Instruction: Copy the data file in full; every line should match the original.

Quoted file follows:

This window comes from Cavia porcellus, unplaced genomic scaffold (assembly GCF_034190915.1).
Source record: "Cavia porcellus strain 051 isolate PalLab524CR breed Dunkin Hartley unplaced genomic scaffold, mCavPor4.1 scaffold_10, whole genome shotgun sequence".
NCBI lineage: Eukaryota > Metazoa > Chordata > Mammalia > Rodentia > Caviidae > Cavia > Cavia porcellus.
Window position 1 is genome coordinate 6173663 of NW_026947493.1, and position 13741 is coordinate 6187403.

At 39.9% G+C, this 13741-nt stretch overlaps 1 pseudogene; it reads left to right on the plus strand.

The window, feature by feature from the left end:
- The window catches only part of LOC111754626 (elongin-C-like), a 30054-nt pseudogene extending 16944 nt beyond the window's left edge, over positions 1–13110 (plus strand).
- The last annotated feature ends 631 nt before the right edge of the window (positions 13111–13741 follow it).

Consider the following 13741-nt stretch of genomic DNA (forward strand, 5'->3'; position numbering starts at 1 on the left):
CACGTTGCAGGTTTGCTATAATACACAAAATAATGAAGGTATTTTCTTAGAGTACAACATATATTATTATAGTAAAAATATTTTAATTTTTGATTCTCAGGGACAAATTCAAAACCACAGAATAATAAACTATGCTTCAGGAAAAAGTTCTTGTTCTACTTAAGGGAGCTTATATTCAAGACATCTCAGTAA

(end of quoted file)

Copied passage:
This window comes from Cavia porcellus, unplaced genomic scaffold (assembly GCF_034190915.1).
Source record: "Cavia porcellus strain 051 isolate PalLab524CR breed Dunkin Hartley unplaced genomic scaffold, mCavPor4.1 scaffold_10, whole genome shotgun sequence".
NCBI lineage: Eukaryota > Metazoa > Chordata > Mammalia > Rodentia > Caviidae > Cavia > Cavia porcellus.
Window position 1 is genome coordinate 6173663 of NW_026947493.1, and position 13741 is coordinate 6187403.

At 39.9% G+C, this 13741-nt stretch overlaps 1 pseudogene; it reads left to right on the plus strand.

The window, feature by feature from the left end:
- The window catches only part of LOC111754626 (elongin-C-like), a 30054-nt pseudogene extending 16944 nt beyond the window's left edge, over positions 1–13110 (plus strand).
- The last annotated feature ends 631 nt before the right edge of the window (positions 13111–13741 follow it).

Consider the following 13741-nt stretch of genomic DNA (forward strand, 5'->3'; position numbering starts at 1 on the left):
CACGTTGCAGGTTTGCTATAATACACAAAATAATGAAGGTATTTTCTTAGAGTACAACATATATTATTATAGTAAAAATATTTTAATTTTTGATTCTCAGGGACAAATTCAAAACCACAGAATAATAAACTATGCTTCAGGAAAAAGTTCTTGTTCTACTTAAGGGAGCTTATATTCAAGACATCTCAGTAA